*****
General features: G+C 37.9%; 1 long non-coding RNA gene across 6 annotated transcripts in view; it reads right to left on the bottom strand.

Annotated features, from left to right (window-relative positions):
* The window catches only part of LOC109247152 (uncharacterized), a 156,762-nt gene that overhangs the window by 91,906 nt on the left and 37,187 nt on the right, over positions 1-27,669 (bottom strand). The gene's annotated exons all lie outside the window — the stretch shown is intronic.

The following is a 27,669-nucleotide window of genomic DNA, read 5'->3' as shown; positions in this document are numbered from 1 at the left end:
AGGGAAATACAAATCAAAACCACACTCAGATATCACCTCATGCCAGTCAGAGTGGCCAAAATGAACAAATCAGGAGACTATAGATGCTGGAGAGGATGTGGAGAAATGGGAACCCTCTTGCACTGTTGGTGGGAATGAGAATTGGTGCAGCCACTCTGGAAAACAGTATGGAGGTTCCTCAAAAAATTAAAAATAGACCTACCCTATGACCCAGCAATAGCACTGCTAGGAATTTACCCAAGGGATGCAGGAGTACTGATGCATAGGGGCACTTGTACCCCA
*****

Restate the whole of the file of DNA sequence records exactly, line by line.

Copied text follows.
General features: G+C 37.9%; 1 long non-coding RNA gene across 6 annotated transcripts in view; it reads right to left on the bottom strand.

Annotated features, from left to right (window-relative positions):
* The window catches only part of LOC109247152 (uncharacterized), a 156,762-nt gene that overhangs the window by 91,906 nt on the left and 37,187 nt on the right, over positions 1-27,669 (bottom strand). The gene's annotated exons all lie outside the window — the stretch shown is intronic.

The following is a 27,669-nucleotide window of genomic DNA, read 5'->3' as shown; positions in this document are numbered from 1 at the left end:
AGGGAAATACAAATCAAAACCACACTCAGATATCACCTCATGCCAGTCAGAGTGGCCAAAATGAACAAATCAGGAGACTATAGATGCTGGAGAGGATGTGGAGAAATGGGAACCCTCTTGCACTGTTGGTGGGAATGAGAATTGGTGCAGCCACTCTGGAAAACAGTATGGAGGTTCCTCAAAAAATTAAAAATAGACCTACCCTATGACCCAGCAATAGCACTGCTAGGAATTTACCCAAGGGATGCAGGAGTACTGATGCATAGGGGCACTTGTACCCCA